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Discussion Starter #13
I am trying to visualise what part of your body the LEO would hand the ticket to after being hit by a 40 ton truck doing 60 whilst you are virtually stopped !
 

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Discussion Starter #14
Ari,

The brake modulator is not "oficially" legal here either, but I have passed the obligatory bi-anual government sponsored vehicle road worthy test with no problems and neither have any LEO´s questioned me about it.

On a side note, what the government here are thinking about doing is to make it obligatory to install a brake light on the riders helmet ( or passengers ) so that following drivers have a better view of the bikes brakes and the riders intentions.

Makes sense, but will be a pain for anybody coming here on holiday on their bike.
 

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simoncharles said:
... On a side note, what the government here are thinking about doing is to make it obligatory to install a brake light on the riders helmet ( or passengers ) so that following drivers have a better view of the bikes brakes and the riders intentions...
I talked with a fellow at the m/c accessories shop in Tellico Plains, TN who had done that to his helmet. He bought a flashing LED conspicuity product intended for bicyclists, and taped it to the back of his helmet.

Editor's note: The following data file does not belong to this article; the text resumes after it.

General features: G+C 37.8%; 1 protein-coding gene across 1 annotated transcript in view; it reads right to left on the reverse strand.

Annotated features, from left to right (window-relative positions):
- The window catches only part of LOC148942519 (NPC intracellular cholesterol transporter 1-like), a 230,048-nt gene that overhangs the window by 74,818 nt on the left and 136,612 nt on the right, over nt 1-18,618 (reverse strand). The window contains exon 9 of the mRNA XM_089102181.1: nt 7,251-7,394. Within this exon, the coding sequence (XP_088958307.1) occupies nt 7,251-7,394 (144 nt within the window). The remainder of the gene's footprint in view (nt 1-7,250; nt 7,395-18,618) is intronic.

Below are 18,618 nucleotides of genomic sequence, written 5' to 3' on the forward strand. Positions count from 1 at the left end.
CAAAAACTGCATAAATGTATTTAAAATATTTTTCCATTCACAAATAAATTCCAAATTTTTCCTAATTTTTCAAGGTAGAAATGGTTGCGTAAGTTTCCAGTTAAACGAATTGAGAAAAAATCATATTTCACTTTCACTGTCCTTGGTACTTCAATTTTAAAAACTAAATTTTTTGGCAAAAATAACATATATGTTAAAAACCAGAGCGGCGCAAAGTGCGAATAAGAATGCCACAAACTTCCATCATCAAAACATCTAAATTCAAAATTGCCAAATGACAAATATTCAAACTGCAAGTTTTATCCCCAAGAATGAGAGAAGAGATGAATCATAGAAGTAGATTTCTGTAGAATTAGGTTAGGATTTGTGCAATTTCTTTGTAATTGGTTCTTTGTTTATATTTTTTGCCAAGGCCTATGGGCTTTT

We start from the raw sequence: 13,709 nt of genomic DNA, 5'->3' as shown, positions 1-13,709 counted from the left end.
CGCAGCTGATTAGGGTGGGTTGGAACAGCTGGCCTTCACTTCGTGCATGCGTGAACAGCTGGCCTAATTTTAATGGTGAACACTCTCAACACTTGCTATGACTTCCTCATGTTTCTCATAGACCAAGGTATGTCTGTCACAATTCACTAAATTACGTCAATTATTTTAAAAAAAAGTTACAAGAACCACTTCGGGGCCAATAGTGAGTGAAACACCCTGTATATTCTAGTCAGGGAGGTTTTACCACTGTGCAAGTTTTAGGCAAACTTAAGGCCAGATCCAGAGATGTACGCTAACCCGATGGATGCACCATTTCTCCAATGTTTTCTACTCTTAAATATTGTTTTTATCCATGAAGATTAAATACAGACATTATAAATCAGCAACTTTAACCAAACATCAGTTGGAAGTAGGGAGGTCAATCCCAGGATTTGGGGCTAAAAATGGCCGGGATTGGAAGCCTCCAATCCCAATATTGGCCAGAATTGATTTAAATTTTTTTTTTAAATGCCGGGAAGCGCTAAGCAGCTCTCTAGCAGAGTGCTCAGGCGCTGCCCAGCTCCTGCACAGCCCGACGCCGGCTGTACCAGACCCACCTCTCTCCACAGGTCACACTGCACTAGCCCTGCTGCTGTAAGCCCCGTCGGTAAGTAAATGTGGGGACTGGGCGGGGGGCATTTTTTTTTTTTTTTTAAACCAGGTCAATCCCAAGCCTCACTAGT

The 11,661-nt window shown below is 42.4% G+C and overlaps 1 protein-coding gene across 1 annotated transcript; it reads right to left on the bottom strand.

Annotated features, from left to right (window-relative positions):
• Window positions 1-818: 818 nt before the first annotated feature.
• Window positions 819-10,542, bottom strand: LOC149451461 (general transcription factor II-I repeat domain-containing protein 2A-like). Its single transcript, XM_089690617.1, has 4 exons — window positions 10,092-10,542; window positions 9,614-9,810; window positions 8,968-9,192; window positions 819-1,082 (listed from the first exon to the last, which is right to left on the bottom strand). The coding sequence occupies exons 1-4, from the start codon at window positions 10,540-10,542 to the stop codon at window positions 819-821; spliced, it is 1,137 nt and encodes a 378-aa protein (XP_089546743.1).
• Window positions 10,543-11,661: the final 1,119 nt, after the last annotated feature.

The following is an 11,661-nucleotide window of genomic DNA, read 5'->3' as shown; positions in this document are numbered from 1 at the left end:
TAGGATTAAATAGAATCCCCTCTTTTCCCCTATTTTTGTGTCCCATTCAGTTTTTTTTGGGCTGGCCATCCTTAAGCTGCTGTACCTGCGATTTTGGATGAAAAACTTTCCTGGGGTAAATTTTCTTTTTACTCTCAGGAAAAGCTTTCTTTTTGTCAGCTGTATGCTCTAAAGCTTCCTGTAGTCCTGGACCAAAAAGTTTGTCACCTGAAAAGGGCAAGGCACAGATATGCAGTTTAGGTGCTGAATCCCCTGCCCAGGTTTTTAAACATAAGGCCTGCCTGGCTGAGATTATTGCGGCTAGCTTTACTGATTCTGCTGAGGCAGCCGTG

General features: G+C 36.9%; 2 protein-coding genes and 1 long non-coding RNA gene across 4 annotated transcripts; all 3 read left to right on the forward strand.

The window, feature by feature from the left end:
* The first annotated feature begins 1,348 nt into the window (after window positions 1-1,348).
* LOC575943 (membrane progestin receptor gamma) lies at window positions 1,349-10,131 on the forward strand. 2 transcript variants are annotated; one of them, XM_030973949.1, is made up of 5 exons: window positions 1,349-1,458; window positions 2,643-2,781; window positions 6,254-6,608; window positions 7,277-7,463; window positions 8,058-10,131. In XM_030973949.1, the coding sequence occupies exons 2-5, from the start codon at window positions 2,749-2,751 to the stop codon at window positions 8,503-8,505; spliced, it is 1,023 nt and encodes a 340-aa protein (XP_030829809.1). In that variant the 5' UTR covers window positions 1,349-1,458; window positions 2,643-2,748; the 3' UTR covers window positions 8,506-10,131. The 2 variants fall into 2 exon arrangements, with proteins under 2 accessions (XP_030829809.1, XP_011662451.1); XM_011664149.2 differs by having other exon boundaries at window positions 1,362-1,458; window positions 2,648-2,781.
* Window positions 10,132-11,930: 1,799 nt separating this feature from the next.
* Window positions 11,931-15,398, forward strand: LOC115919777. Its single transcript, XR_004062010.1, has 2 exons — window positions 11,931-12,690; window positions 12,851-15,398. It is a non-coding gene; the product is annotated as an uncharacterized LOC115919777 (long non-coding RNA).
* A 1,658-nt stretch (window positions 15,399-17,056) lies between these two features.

I recently bought a stocking stuffer for myself at a local high-end bicycle shop. It is the same thing as above, but it's intended to be mounted beneath the bicyclists's seat; it has an annoyingly-bright strobe pattern of 3 LEDs, or can be on fulltime. My plan is to keep it in my toolkit and use it when I am parked at the side of the road for a breakdown or other unplanned stop along a busy road. It has a clip for attaching to a belt or strap, or could simple be placed on the top case for temporary use.
 

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hschisler said:
I talked with a fellow at the m/c accessories shop in Tellico Plains, TN who had done that to his helmet. He bought a flashing LED conspicuity product intended for bicyclists, and taped it to the back of his helmet.

I recently bought a stocking stuffer for myself at a local high-end bicycle shop. It is the same thing as above, but it's intended to be mounted beneath the bicyclists's seat; it has an annoyingly-bright strobe pattern of 3 LEDs, or can be on fulltime. My plan is to keep it in my toolkit and use it when I am parked at the side of the road for a breakdown or other unplanned stop along a busy road. It has a clip for attaching to a belt or strap, or could simple be placed on the top case for temporary use.
That is an excellent idea Howard. :thumb:

I've carried this small Rothco for about 20 years in my took kit, powered by 1 D cell battery, visible 360 degrees for a mile. I also take it with me whenever I go into the back country, along with a seriously loud all metal whistle that can be heard for 1/4 mile stuck to the magnet mount on the side. Both can be life savers.